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Safeguard OSH Solutions - Thomson Reuters

Safeguard OSH Solutions - Thomson Reuters



Alert24 - Safeguard Update

Big win for practical research

Big win for practical research
2017-07-14
Article Type:
News
Publication Date:
2017-07-14
Jurisdiction:
New Zealand

The Centre for Public Health Research has received $5 million in funding from the Health Research Council for a ground-breaking five-year study that will see researchers working with industry to develop user-friendly solutions for three critical workplace exposure issues.

CPHR director Professor Jeroen Douwes told Safeguard that the project will use intervention trials to reduce exposures to pesticides in agriculture, solvents in the vehicle collision repair industry, and silica dust in construction.

The study is unusual, he says, because the health issues it is seeking to prevent have long latencies.

“In the past researchers have shied away from doing intervention studies on long-latency diseases because it may, in some cases, be decades before you see a reduction in exposure-related harm.

“Our focus, however, is to reduce the level of risk by bringing about significant reductions in exposure. While we won’t see any immediate improvement in health effects, we know that in years to come there will be a reduction.”

The number of participants will make the study one of the largest occupational intervention programmes of its type in the world, with 240 people being recruited from each of the three industry sectors, half of whom will be randomly selected for control groups.

Both the issues and the interventions will differ across the industries, Douwes says.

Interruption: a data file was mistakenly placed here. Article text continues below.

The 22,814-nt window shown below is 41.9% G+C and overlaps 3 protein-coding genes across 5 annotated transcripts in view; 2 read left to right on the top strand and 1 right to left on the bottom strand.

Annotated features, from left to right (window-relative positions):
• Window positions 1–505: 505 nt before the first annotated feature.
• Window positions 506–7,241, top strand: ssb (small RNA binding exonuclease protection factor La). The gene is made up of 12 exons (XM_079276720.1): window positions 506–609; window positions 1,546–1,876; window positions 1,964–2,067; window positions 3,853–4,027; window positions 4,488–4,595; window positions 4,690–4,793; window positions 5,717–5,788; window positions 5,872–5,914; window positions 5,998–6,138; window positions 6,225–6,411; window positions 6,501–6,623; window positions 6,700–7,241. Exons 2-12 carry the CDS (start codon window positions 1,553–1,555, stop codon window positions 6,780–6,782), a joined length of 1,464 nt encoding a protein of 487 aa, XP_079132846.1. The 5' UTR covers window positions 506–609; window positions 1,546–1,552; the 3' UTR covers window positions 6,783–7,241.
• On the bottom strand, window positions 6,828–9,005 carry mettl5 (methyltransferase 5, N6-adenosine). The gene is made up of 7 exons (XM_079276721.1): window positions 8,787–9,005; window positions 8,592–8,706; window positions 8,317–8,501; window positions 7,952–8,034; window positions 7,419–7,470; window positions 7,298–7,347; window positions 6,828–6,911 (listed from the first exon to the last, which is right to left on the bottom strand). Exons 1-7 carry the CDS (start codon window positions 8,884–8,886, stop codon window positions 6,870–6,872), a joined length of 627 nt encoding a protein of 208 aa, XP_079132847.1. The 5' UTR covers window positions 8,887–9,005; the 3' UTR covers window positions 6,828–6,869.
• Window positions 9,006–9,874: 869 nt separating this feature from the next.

For vehicle repair workers, for instance, skin exposures are expected to be the primary issue, with initial investigations having found airborne exposure levels that are below the current Workplace Exposure Standard. But we did find that workers continue to wash their hands in solvent, so this is a relatively easy intervention – doing the measurements to show them why this practice is a problem.”

In construction, using water to suppress dust when cutting concrete, and cleaning the work area with an industrial vacuum cleaner rather than a broom, is likely to have a positive impact on exposures, while for those working with pesticides different spraying techniques, or minor modifications to spray equipment, may be beneficial.

“In some cases interventions will cost a bit more money, but we want to work with the industry to find measures that can be applied relatively easily, and – more importantly – will be acceptable to the workers, because there is no point in coming out with an intervention that no one will use once we’ve gone.”

In some situations PPE will be needed, but the study aims to avoid prolonged use wherever possible. “We want to work out where peak exposures are occurring, so we may be able to identify half an hour a day where it is critical to wear PPE, rather than using it throughout the day.”

The project will be hands-on, with the 20-member research team using video exposure monitoring (VEM) to record real-time exposure levels during work activities.

“We will overlay an exposure graph on the video to identify the points where high exposures are occurring. We can show the worker what’s happening, discuss options to reduce the exposure and then test the interventions immediately, again using VEM to show changes in exposure levels.”

Interventions will be developed, tested and modified, in consultation with workers, over the course of the five-year project, with the hope that the wider industries will then roll out the successful strategies nationwide. The first to benefit from the findings, however, will be those in the control groups, who will be introduced to the new interventions as soon as the study is complete, Douwes says.

For the CPHR team the study is something of a landmark.

“As epidemiologists we’re very good at identifying problems, but actually taking the next step and contributing to the solution in this way is something that’s new for us, and that makes this project very exciting.”

 

 

People Mentioned:
Jeroen Douwes
Organisations Mentioned:
Centre for Public Health Research
Reference No:
170714CA-8422

From Alert24 - Safeguard Update

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